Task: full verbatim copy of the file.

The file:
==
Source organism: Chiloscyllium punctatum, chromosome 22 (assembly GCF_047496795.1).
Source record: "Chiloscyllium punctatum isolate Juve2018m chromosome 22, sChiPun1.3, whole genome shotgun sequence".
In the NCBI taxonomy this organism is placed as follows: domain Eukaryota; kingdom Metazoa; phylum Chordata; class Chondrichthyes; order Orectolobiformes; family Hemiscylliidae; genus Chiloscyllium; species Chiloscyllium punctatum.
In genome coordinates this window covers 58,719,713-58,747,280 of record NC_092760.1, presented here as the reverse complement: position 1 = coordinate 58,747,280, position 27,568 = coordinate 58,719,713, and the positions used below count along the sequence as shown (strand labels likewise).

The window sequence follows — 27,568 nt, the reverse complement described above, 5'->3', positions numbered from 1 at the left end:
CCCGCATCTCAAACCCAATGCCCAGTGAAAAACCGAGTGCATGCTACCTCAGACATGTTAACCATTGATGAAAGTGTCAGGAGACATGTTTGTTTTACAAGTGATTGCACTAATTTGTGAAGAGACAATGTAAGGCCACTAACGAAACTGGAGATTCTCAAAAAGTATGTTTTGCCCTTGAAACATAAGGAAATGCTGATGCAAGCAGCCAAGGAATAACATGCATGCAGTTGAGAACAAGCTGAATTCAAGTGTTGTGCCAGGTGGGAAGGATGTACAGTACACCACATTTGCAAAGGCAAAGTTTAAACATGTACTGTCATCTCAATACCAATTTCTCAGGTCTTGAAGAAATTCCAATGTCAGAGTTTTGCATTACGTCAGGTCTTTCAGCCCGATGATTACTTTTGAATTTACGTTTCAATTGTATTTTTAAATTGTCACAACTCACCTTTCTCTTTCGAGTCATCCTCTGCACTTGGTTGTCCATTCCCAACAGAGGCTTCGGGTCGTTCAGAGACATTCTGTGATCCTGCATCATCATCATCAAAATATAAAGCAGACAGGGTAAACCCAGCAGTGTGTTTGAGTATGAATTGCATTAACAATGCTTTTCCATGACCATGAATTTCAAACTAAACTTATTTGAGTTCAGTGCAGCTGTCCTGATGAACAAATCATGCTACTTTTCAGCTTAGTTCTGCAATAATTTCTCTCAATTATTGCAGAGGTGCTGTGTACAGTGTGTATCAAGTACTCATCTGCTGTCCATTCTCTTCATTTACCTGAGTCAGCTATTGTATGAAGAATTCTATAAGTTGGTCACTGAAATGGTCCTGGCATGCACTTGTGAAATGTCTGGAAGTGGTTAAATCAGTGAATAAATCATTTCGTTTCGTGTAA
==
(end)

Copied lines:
Source organism: Chiloscyllium punctatum, chromosome 22 (assembly GCF_047496795.1).
Source record: "Chiloscyllium punctatum isolate Juve2018m chromosome 22, sChiPun1.3, whole genome shotgun sequence".
In the NCBI taxonomy this organism is placed as follows: domain Eukaryota; kingdom Metazoa; phylum Chordata; class Chondrichthyes; order Orectolobiformes; family Hemiscylliidae; genus Chiloscyllium; species Chiloscyllium punctatum.
In genome coordinates this window covers 58,719,713-58,747,280 of record NC_092760.1, presented here as the reverse complement: position 1 = coordinate 58,747,280, position 27,568 = coordinate 58,719,713, and the positions used below count along the sequence as shown (strand labels likewise).

The window sequence follows — 27,568 nt, the reverse complement described above, 5'->3', positions numbered from 1 at the left end:
CCCGCATCTCAAACCCAATGCCCAGTGAAAAACCGAGTGCATGCTACCTCAGACATGTTAACCATTGATGAAAGTGTCAGGAGACATGTTTGTTTTACAAGTGATTGCACTAATTTGTGAAGAGACAATGTAAGGCCACTAACGAAACTGGAGATTCTCAAAAAGTATGTTTTGCCCTTGAAACATAAGGAAATGCTGATGCAAGCAGCCAAGGAATAACATGCATGCAGTTGAGAACAAGCTGAATTCAAGTGTTGTGCCAGGTGGGAAGGATGTACAGTACACCACATTTGCAAAGGCAAAGTTTAAACATGTACTGTCATCTCAATACCAATTTCTCAGGTCTTGAAGAAATTCCAATGTCAGAGTTTTGCATTACGTCAGGTCTTTCAGCCCGATGATTACTTTTGAATTTACGTTTCAATTGTATTTTTAAATTGTCACAACTCACCTTTCTCTTTCGAGTCATCCTCTGCACTTGGTTGTCCATTCCCAACAGAGGCTTCGGGTCGTTCAGAGACATTCTGTGATCCTGCATCATCATCATCAAAATATAAAGCAGACAGGGTAAACCCAGCAGTGTGTTTGAGTATGAATTGCATTAACAATGCTTTTCCATGACCATGAATTTCAAACTAAACTTATTTGAGTTCAGTGCAGCTGTCCTGATGAACAAATCATGCTACTTTTCAGCTTAGTTCTGCAATAATTTCTCTCAATTATTGCAGAGGTGCTGTGTACAGTGTGTATCAAGTACTCATCTGCTGTCCATTCTCTTCATTTACCTGAGTCAGCTATTGTATGAAGAATTCTATAAGTTGGTCACTGAAATGGTCCTGGCATGCACTTGTGAAATGTCTGGAAGTGGTTAAATCAGTGAATAAATCATTTCGTTTCGTGTAA